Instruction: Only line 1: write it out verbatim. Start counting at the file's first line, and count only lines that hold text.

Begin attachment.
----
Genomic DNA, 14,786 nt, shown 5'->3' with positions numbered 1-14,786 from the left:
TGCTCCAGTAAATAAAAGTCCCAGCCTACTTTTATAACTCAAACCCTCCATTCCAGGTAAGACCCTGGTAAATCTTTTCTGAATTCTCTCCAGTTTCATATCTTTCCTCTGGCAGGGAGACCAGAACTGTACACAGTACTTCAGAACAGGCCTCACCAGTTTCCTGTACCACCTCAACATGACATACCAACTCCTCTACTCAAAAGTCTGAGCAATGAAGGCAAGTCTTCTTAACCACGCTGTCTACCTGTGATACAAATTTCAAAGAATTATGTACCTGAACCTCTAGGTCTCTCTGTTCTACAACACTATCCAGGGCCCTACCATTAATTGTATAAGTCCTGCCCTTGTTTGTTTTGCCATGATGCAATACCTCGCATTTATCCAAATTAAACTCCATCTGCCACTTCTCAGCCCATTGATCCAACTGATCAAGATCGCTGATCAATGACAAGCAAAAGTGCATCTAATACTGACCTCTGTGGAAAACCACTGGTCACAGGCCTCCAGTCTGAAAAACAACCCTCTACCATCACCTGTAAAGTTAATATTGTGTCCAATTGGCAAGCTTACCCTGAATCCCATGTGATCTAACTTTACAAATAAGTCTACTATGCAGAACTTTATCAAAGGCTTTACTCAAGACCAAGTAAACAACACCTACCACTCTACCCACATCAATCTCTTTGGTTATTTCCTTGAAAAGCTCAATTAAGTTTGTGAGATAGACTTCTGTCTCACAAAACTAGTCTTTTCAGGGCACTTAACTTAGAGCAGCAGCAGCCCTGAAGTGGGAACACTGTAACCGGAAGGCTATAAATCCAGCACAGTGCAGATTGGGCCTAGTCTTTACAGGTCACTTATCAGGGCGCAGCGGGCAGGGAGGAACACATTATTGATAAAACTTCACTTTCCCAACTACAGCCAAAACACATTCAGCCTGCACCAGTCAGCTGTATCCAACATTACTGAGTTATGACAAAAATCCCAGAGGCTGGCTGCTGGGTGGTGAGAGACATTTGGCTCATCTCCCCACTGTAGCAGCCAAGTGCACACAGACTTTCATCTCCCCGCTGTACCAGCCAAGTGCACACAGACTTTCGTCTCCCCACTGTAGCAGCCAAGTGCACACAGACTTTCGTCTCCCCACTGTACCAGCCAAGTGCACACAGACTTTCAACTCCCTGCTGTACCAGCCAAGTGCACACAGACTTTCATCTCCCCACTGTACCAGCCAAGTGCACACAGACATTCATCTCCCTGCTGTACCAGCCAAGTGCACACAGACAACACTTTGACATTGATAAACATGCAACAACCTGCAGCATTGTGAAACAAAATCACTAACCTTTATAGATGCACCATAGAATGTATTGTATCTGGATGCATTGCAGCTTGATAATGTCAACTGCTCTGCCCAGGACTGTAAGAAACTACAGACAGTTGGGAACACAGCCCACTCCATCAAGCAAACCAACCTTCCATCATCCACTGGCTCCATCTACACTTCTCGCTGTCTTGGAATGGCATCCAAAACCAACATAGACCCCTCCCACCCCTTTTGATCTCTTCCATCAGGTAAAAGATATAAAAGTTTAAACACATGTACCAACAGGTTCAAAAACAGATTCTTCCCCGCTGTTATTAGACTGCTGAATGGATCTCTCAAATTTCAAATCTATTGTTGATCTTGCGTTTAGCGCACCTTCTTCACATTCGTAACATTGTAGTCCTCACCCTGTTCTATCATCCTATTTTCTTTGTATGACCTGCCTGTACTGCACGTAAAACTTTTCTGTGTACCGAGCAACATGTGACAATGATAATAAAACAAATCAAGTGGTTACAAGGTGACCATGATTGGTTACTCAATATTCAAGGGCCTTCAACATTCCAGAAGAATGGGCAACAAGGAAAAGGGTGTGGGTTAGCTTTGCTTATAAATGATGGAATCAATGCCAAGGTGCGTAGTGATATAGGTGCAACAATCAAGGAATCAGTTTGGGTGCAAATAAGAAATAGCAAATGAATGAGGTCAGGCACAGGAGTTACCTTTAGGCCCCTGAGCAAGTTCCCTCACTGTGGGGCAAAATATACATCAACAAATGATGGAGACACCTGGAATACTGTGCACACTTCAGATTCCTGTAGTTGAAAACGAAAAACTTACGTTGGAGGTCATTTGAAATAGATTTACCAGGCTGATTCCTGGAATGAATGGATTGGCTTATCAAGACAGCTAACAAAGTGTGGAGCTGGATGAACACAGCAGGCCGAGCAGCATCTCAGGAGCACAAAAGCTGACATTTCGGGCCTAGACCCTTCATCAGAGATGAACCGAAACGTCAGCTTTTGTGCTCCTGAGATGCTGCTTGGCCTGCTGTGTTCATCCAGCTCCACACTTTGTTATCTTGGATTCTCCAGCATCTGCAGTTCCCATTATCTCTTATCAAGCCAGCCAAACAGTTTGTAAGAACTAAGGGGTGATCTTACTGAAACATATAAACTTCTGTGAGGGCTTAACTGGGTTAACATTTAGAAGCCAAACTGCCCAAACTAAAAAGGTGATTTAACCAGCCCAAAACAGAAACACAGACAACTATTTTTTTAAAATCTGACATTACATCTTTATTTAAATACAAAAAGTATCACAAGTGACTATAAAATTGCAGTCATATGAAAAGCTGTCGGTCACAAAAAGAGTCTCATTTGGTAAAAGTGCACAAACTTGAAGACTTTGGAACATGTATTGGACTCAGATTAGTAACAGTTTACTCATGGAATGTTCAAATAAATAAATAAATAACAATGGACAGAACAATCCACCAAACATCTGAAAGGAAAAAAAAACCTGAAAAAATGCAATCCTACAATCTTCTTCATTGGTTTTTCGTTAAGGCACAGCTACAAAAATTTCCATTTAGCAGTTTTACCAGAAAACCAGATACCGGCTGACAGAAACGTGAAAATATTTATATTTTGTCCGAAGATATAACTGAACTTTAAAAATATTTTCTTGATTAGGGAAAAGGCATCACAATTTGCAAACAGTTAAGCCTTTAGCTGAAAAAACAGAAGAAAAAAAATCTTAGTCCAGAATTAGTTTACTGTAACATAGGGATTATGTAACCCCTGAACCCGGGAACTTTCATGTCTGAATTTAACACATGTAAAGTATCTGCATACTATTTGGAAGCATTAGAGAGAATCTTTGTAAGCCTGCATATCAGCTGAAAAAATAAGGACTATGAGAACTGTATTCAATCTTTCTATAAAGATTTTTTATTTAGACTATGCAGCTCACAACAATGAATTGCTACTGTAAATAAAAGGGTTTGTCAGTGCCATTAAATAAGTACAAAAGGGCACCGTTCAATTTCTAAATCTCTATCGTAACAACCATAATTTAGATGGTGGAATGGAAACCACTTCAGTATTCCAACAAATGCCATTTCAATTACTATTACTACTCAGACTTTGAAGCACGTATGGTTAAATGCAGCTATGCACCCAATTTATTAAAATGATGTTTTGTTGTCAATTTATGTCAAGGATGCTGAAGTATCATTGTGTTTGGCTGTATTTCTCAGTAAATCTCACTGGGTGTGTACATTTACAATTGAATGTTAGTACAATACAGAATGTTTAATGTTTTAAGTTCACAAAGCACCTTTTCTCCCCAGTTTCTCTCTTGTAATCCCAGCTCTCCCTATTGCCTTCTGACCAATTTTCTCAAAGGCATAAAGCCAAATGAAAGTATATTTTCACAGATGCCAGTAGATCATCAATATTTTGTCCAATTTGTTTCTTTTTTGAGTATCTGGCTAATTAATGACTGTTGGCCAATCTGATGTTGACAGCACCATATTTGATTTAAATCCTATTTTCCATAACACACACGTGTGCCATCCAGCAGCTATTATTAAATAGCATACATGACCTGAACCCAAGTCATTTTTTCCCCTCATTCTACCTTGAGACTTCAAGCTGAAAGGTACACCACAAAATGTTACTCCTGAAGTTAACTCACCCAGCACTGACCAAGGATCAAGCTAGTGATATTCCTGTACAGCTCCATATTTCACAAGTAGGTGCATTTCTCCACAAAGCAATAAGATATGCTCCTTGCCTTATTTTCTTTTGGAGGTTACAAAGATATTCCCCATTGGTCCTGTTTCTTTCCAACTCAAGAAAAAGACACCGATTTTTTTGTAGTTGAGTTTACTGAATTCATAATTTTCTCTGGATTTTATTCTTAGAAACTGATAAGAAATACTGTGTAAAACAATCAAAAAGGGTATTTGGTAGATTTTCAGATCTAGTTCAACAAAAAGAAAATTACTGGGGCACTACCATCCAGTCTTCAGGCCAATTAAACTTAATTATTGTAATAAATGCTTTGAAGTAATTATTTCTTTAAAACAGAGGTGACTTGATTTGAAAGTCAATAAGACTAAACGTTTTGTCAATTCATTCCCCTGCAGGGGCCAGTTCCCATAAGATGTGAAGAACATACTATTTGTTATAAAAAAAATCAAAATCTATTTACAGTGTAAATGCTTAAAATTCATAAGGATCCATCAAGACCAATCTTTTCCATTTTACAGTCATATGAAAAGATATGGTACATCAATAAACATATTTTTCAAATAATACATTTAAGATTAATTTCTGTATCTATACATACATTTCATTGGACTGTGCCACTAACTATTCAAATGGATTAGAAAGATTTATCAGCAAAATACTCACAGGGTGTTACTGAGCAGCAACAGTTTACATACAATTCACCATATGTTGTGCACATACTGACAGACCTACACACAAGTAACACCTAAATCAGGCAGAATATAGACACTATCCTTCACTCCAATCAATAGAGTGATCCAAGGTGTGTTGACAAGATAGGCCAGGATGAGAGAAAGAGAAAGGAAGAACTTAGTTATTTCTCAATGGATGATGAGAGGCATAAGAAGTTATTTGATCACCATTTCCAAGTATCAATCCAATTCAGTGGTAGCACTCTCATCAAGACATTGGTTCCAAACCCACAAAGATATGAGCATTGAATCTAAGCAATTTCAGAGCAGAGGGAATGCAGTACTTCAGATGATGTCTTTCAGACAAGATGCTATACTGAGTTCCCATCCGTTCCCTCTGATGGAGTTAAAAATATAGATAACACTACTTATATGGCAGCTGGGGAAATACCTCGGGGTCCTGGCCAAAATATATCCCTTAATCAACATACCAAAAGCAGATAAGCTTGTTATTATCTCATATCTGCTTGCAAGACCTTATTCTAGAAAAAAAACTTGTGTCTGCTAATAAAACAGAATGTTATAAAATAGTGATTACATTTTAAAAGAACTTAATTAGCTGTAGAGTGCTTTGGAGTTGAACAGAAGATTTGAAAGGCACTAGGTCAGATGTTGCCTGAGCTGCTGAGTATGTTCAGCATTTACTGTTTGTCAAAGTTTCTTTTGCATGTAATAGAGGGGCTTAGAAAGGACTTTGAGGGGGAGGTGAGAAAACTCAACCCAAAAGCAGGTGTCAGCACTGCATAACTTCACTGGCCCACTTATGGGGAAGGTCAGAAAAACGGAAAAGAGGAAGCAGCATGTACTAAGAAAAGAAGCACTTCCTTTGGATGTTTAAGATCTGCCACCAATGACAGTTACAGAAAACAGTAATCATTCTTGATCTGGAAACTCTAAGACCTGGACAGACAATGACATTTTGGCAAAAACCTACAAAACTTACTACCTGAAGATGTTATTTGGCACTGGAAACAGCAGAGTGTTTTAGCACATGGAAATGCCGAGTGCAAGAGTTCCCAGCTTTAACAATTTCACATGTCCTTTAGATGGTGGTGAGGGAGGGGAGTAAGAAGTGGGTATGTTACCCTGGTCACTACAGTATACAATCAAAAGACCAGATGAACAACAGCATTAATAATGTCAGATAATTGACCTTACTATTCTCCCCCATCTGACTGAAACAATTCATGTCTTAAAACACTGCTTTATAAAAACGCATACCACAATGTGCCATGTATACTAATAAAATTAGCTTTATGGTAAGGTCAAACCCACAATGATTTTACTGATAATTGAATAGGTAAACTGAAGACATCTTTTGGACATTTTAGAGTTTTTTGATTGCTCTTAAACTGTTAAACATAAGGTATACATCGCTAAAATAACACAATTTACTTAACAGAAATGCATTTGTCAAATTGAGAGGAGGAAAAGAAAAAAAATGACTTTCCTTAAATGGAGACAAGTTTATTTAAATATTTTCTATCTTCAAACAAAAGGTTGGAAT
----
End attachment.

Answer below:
Genomic DNA, 14,786 nt, shown 5'->3' with positions numbered 1-14,786 from the left: